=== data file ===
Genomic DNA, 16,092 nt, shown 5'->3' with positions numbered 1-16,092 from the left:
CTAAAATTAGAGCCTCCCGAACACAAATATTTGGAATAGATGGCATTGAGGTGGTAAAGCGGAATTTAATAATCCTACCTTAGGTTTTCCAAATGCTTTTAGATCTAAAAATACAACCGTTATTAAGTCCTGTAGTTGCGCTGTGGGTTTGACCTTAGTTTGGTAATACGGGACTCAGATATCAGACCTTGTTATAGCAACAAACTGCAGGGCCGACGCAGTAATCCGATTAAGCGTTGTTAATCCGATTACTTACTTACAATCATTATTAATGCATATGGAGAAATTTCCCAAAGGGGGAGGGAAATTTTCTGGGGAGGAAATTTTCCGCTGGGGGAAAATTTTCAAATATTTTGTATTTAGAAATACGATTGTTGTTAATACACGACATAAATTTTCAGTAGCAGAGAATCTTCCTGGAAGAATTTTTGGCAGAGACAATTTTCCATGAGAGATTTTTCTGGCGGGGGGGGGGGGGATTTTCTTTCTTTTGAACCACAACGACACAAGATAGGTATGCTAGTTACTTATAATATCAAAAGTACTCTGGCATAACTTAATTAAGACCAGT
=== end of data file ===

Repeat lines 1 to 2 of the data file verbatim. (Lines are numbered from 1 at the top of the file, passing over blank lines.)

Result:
Genomic DNA, 16,092 nt, shown 5'->3' with positions numbered 1-16,092 from the left:
CTAAAATTAGAGCCTCCCGAACACAAATATTTGGAATAGATGGCATTGAGGTGGTAAAGCGGAATTTAATAATCCTACCTTAGGTTTTCCAAATGCTTTTAGATCTAAAAATACAACCGTTATTAAGTCCTGTAGTTGCGCTGTGGGTTTGACCTTAGTTTGGTAATACGGGACTCAGATATCAGACCTTGTTATAGCAACAAACTGCAGGGCCGACGCAGTAATCCGATTAAGCGTTGTTAATCCGATTACTTACTTACAATCATTATTAATGCATATGGAGAAATTTCCCAAAGGGGGAGGGAAATTTTCTGGGGAGGAAATTTTCCGCTGGGGGAAAATTTTCAAATATTTTGTATTTAGAAATACGATTGTTGTTAATACACGACATAAATTTTCAGTAGCAGAGAATCTTCCTGGAAGAATTTTTGGCAGAGACAATTTTCCATGAGAGATTTTTCTGGCGGGGGGGGGGGGGATTTTCTTTCTTTTGAACCACAACGACACAAGATAGGTATGCTAGTTACTTATAATATCAAAAGTACTCTGGCATAACTTAATTAAGACCAGT